We have to be careful that we too don’t fall into the trap set by those like Bannon, who wish to conflate Jewish texts and values with their extremist vision of Christianity and Christian identity. One way we can counter-act that is to claim and speak for our own values, and another is to show how much we share with Islam. Especially because Bannon’s worldview is one that is trying to pitch Jews and Christians against a Muslim enemy– we can balance the scales by spending some time learning and sharing, our cultures and our foods, with our Muslim neighbours and friends.

To that end, I wanted to extend an invitation to you, to our entire community, from the Muslim community here in St. Albans to join them for an Iftar meal and celebration this Saturday evening. Though it is still Shabbat for us, this event is free, open to the public, and just around the corner from SAMS– so I hope that, if you’re able, you’ll join us to share and learn about Jewish and Muslim values together.

Shabbat Shalom,

May 09

9 May 2019

By Editor | Blogs

Dear Friends,

I’m sure many of you will agree: there are many confusing and often jarring aspects of contemporary Israeli society and culture. Yet, personally, I think none is stranger than the extreme switch between the two chief days of the secular calendar: Yom haZikaron and Yom haAtzma’ut. Today (Wed night-Thur night) is Yom haAtzma’ut and immediately before it was Yom haZikaron (Tue night-Wed night). One flows immediately into the other– with the crepuscular darkness that descended last night also came a tremendous change in mood: from somber to celebratory, from serious to silly.

Yom haZikaron (Day of Memory) is the designated day to observe the memorialisation of all those lost in combat on behalf of the State of Israel. During yesterday’s ceremonies the new tally was announced: 23,741. Officially, the day is called Yom HaZikaron LeHalalei Ma’arakhot Yisrael ul’Nifge’ei Pe’ulot HaEivah (The Day of Remembrance for the Casualties of Israel’s Battles and for those Fallen by Acts of Hatred.) It’s rather a mouthful– but it conveys well the way in which offensive military operations are interlinked with defense and counterterrorism in the Israeli mindset. On Yom haZikaron, all shopping and entertainment are closed by law, and for 24 hours, the TV simply shows lists of scrolling names next to an image of a Yahrzeit candle. Flags around the country are lowered to half-staff, and thousands flock to Mt. Herzl’s military cemetery to pay their respects. Then, as the sun goes down again– everything changes.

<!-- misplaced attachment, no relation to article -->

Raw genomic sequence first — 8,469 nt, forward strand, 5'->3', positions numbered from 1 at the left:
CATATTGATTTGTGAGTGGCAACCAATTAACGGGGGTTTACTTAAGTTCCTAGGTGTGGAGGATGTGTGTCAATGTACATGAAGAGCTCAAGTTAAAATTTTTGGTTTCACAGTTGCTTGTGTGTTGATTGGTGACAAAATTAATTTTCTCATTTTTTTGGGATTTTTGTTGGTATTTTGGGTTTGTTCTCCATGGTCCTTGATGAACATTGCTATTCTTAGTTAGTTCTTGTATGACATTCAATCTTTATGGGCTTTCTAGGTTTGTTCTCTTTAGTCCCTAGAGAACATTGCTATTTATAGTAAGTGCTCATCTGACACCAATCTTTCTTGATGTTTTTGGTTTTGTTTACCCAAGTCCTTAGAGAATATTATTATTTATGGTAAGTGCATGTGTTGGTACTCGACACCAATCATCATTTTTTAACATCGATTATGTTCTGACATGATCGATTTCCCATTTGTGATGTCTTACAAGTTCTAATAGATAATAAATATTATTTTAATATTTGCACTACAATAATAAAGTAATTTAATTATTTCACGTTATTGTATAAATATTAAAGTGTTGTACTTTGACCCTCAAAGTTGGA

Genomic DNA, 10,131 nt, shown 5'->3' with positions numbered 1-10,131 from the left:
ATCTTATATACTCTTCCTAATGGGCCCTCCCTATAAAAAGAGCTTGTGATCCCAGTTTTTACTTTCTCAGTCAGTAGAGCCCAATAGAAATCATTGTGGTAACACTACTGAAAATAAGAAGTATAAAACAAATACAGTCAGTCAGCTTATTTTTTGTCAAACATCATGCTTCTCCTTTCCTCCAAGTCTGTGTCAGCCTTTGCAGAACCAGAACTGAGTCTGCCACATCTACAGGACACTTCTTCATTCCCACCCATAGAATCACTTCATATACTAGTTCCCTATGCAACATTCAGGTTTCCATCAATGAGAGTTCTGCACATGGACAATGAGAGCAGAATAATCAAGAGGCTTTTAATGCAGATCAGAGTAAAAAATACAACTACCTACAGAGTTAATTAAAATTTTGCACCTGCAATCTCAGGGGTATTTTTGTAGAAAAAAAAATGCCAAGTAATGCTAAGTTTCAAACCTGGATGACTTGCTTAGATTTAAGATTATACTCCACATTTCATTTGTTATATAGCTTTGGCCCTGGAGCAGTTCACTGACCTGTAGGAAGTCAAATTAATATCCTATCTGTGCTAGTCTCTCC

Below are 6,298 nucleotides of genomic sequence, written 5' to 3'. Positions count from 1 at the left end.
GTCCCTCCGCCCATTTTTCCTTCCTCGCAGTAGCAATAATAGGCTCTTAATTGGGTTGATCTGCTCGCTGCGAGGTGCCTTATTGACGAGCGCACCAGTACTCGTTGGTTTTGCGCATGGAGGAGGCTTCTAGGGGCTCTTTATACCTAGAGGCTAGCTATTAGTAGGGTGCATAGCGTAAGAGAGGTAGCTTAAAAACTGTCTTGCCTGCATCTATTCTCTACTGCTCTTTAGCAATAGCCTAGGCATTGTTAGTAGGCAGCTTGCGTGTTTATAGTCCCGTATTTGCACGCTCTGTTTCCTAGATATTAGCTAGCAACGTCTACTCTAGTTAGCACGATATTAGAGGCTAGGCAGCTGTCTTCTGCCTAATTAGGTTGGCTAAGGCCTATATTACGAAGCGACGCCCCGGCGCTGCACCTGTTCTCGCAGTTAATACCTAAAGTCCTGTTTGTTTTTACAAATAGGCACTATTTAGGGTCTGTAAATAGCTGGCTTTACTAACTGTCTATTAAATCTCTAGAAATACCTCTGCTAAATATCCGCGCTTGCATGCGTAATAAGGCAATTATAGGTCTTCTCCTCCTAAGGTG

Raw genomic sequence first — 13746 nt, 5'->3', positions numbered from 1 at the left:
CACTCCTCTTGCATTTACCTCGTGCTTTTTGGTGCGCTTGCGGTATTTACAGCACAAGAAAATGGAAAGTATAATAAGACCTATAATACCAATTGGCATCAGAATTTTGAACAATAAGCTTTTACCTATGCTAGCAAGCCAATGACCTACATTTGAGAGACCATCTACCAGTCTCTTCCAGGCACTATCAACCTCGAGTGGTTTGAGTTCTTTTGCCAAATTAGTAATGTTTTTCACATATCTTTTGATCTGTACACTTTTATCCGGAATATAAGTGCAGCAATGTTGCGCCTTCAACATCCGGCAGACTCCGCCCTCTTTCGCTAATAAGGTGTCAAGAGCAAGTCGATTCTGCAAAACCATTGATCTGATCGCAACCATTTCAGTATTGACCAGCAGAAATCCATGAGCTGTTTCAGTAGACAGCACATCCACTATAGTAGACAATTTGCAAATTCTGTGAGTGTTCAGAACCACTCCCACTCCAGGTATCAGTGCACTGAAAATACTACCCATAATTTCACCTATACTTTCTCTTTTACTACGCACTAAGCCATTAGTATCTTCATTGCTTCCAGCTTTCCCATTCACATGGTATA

After such a day of solemnity, it is surprising to suddenly see the sky illuminated by fireworks, raucous music fill the streets, and the flags which have returned to full-staff now mirrored by people carrying, waving, and draped in flags in public squares around the country. As Yom haAtzma’ut (Day of Independence) begins with sunset, many revelers spend all night singing and dancing in the streets, with huge ceremonies taking place in Jerusalem and Tel Aviv. The next day (today), Israelis go out en masse to barbecue in public parks, the Air Force does cinematic fly-bys around the country, military bases are often open to the public, and several notable events take place; among them the International Bible Contest (Chidon haTanakh) and the ceremony for the Israel Prize.

I remember when we lived in Jerusalem for the year, being quite taken aback at the whiplash of going from the sad commemoration of Yom haZikaron to the festive ferocity of Yom haAtzma’ut. Emotionally, it’s a bit of a rollercoaster. Yet, it’s all very purposeful– and there’s a few factors which have contributed. Of course, a big part is narrative: independence is achieved through sacrifice and through war, and the switch from sadness to joy is a potent reminder of how much is lost and what the costs are of liberty and self-determination. However, I suspect it also goes far deeper.

The polarity between despair and joy is critical to a certain Hebrew mindset– it’s riddled throughout the Tanakh and throughout the rabbinic system built from it. Consider the Psalm we sing to introduce Birkat haMazon on happy occasions (Ps. 129) and it’s famous line: ‘Those who sow in tears will reap in joy.’ Consider the mixing of sadness into the joy of a wedding (in the breaking of the glass) or the addition of a bit of joy to the sadness of a funeral (in the stories told and laughs shared over Shiva). We’re most comfortable in Judaism when we are radically oscillating between these emotional states– perhaps recognising the codependence they have on one another. Our joys are all the more joyful because of the sadness that is intermixed in them, and our memories are all the more heartbreaking because we remember the joy first and foremost.